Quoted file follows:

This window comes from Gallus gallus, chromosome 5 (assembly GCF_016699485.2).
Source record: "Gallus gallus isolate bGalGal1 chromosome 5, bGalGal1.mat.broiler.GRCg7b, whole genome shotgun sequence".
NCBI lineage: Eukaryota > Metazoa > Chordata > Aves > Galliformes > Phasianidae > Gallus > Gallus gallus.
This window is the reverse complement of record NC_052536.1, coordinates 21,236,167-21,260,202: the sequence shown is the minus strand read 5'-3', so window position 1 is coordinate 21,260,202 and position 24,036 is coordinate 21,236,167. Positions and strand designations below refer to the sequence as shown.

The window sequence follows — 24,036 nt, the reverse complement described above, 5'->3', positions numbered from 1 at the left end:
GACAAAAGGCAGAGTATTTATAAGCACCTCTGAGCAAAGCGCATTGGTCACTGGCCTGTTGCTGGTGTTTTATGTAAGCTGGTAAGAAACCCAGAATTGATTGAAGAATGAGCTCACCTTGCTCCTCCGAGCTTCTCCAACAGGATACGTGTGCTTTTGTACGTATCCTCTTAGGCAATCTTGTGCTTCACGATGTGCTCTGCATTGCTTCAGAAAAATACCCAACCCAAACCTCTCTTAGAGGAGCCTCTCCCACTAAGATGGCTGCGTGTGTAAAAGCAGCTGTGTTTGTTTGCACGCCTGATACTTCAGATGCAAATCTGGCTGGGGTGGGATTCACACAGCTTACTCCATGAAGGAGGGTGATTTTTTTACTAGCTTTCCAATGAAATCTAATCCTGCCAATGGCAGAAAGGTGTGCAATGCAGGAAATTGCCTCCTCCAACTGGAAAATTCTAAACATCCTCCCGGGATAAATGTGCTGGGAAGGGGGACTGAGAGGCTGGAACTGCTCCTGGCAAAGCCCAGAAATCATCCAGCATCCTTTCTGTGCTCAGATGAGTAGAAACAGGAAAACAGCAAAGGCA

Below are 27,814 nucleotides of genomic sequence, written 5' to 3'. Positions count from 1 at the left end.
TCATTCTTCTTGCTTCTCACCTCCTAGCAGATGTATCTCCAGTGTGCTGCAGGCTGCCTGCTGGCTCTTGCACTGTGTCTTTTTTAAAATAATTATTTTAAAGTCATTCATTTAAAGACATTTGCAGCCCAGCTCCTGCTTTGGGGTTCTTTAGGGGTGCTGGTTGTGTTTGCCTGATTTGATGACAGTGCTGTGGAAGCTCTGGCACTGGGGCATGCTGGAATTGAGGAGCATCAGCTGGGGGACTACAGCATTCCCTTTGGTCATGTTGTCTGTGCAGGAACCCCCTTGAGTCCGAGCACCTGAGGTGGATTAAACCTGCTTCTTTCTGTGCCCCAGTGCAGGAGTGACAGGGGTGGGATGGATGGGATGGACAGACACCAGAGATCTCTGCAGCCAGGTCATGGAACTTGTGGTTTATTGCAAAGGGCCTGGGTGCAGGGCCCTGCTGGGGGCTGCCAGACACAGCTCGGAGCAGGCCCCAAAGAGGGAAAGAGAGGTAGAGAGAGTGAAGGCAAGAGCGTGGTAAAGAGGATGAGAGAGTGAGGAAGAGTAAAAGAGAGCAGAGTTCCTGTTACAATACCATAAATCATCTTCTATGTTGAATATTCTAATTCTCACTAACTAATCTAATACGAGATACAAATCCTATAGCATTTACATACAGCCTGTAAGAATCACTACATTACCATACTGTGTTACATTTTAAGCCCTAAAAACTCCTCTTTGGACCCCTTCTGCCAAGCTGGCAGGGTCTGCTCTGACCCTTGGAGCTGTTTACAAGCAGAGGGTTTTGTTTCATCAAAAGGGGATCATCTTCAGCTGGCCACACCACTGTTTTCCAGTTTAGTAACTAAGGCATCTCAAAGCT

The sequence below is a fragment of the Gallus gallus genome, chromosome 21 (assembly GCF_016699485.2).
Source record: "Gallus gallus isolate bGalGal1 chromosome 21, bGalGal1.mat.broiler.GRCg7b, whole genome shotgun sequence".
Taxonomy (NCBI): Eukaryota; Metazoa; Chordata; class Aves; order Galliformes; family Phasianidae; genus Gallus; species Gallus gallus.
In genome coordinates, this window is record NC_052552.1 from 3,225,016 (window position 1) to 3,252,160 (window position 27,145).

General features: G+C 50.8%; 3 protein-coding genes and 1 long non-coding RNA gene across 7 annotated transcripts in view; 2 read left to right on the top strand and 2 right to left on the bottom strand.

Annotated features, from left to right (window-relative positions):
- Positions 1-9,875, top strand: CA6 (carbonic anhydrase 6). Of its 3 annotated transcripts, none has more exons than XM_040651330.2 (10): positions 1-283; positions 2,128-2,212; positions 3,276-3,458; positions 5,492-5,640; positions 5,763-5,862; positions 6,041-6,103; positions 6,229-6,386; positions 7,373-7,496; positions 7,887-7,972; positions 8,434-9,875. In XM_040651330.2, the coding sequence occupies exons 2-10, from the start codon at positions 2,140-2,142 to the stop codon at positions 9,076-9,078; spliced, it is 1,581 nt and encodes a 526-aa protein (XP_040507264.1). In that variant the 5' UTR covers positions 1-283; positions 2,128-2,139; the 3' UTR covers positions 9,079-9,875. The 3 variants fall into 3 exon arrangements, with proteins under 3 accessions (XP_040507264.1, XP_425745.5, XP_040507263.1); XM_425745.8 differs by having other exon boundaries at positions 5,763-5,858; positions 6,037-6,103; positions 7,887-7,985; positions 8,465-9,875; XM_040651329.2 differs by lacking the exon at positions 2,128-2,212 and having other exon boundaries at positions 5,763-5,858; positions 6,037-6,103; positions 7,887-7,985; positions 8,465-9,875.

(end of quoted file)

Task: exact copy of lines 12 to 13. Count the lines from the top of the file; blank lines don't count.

In genome coordinates, this window is record NC_052552.1 from 3,225,016 (window position 1) to 3,252,160 (window position 27,145).

General features: G+C 50.8%; 3 protein-coding genes and 1 long non-coding RNA gene across 7 annotated transcripts in view; 2 read left to right on the top strand and 2 right to left on the bottom strand.